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Bode-Museum

The Bode-Museum is a part of Berlin’s Museum Island ensemble and thus a UNESCO World Cultural Heritage Site. It encompasses the Sculpture Collection, the Museum for Byzantine Art, and the Münzkabinett, a collection of coins and medals. In addition, it includes a collection of some 150 works from the Gemäldegalerie, which complement the sculpture presentation.

The museum — initially named the Kaiser-Friedrich-Museum — opened in 1904 at the northern tip of Museum Island as an exhibition site for European statuary and works of sculpture. Its first director, Wilhelm von Bode, whose name the museum has carried since 1957, defined a unique exhibition practice, which differed from the stagings of other museums at the time. Paintings and sculptures were shown together in a mixture of genres, giving them equal status and presenting them in spaces designed to reflect their original context.

This included the display of decorative elements, such as furniture or fireplaces, which gave visitors an encompassing experience of a historical interior. The heart of the presentation was the so-called basilica modelled after the church of San Salvatore al Monte in Florence. Altarpieces were displayed in the niches of this space, including works from the Della Robbia workshop. Because the museum suffered substantial destruction during World War II and because its collections were stored in locations in both East and West Berlin at the time, its holdings remained scattered during the decades of divided Germany. Numerous works stored in a flak-bunker in Friedrichshain were destroyed in two major fires in 1945, the circumstances of which have never been clarified. These 1,400 works of the collection have been declared missing since the war.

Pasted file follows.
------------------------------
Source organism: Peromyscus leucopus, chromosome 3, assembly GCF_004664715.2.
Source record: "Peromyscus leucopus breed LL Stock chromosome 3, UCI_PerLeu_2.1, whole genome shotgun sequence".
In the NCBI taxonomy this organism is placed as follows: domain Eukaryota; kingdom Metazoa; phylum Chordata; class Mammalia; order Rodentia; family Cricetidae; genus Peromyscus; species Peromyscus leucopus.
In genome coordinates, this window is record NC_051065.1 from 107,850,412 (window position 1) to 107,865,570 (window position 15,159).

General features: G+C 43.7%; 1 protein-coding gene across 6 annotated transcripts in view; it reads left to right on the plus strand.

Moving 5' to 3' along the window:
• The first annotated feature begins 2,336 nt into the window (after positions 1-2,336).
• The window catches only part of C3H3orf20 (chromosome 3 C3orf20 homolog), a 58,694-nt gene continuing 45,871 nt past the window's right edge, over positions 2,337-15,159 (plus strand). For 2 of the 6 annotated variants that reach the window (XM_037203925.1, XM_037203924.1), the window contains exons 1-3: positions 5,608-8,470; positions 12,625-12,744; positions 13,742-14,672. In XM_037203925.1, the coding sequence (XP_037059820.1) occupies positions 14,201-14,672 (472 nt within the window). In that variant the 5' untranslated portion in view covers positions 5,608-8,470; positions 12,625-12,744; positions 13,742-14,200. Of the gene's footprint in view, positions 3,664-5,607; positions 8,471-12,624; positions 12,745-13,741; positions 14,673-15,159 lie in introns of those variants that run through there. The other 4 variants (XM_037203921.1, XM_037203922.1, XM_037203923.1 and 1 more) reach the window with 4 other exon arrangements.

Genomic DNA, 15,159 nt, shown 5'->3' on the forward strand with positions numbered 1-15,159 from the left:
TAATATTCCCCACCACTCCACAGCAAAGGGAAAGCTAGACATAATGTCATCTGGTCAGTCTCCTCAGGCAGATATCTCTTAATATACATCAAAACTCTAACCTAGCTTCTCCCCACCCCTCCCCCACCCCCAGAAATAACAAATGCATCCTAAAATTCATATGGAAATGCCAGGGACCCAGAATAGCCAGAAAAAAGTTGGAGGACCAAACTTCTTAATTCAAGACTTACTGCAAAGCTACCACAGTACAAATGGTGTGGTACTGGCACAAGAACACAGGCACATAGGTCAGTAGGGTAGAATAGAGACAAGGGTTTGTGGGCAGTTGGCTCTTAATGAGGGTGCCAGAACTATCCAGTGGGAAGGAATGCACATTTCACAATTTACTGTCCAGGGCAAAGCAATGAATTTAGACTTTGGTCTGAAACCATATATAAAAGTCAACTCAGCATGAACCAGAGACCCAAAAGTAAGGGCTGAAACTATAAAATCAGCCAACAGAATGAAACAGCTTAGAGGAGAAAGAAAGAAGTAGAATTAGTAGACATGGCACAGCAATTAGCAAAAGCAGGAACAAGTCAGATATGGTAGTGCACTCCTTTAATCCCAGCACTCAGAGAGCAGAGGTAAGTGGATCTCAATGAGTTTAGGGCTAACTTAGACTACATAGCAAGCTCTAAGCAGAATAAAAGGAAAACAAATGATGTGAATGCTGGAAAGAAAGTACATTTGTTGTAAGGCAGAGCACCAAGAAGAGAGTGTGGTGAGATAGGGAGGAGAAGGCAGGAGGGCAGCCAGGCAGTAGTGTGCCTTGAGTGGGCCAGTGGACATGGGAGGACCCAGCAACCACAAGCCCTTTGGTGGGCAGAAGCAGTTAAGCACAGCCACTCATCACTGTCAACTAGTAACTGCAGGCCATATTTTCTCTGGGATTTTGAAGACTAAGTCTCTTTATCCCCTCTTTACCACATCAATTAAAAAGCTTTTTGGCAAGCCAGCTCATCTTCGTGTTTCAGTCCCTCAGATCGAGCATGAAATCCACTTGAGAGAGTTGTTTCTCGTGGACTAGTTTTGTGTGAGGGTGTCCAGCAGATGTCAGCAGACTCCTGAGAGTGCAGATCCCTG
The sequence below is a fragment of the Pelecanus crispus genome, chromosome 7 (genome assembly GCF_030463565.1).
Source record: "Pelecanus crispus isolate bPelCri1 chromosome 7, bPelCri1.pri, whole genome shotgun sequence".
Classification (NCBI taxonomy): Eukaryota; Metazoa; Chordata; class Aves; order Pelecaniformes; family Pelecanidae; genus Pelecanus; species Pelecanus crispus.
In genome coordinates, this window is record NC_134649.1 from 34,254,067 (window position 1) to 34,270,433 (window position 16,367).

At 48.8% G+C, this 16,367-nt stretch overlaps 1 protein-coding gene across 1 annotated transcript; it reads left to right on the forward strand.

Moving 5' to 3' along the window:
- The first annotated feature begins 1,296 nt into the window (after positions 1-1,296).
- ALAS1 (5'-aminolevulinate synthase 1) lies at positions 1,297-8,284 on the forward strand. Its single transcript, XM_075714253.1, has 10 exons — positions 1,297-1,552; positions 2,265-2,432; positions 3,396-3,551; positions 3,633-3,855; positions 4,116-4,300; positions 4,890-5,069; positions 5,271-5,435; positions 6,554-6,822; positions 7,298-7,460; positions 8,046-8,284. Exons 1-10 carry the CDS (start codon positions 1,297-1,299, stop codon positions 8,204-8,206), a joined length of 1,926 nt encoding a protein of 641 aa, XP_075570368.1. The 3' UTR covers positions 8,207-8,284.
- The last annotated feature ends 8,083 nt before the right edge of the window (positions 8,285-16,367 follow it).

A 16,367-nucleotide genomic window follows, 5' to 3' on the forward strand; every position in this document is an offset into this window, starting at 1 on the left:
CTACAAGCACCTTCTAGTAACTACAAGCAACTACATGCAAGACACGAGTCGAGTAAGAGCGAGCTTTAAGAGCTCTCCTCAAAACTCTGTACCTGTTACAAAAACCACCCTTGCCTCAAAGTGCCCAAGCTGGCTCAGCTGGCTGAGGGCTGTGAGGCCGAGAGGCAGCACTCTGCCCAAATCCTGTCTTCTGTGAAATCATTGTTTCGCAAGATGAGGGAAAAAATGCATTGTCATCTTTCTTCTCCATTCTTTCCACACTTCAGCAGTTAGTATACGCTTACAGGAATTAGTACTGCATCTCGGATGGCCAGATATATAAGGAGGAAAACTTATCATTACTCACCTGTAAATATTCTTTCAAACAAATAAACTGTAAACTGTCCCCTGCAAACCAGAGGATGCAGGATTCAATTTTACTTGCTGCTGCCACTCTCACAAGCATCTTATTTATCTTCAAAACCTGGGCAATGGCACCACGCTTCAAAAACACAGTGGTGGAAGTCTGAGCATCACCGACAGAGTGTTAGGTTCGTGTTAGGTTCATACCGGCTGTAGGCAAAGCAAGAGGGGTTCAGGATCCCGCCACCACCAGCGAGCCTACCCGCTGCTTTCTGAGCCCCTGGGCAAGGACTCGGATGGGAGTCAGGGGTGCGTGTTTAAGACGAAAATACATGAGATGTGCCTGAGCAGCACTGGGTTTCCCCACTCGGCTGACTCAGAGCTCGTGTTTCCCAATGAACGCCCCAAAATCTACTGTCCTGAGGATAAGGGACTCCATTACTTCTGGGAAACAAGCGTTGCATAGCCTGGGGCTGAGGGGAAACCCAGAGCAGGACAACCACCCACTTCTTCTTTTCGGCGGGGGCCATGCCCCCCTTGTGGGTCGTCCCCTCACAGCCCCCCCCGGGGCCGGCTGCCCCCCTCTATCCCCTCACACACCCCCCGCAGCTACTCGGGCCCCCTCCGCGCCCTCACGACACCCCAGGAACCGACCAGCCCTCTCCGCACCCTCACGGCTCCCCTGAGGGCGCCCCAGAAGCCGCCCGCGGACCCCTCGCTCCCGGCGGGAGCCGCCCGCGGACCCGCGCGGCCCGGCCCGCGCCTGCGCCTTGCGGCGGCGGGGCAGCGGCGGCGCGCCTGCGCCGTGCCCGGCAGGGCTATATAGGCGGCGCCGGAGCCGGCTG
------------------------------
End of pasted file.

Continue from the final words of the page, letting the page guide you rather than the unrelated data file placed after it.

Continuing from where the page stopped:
After reunification, a large number of artworks returned to Berlin and the Bode-Museum, where they have been on view since 2006, a half a century after the museum was closed due to the war. They can now be seen in their entirety and within the comprehensively restored museum architecture. Today, the Sculpture Collection of the Bode-Museum is one of the largest collections of historical sculpture worldwide. It comprises works from the early Middle Ages to the late eighteenth century from German-speaking countries, France, the Netherlands, Italy, and Spain. The names of sculptors such as Donatello, Tilman Riemenschneider, Giovanni Lorenzo Bernini, and Andreas Schlüter attest to the outstanding quality of the collection.

 

The Museum for Byzantine Art possesses a first-rate collection of late antique and byzantine art dating from the period of the third to the fifteenth centuries and originating from almost all regions of the ancient Mediterranean. Focal points of the collection are pagan and Christian sarcophagi from Rome, figural and ornamental sculpture from the Eastern Roman Empire, precious ivory carvings and mosaic icons as well as objects from the daily life and religious practices of late antique Egypt.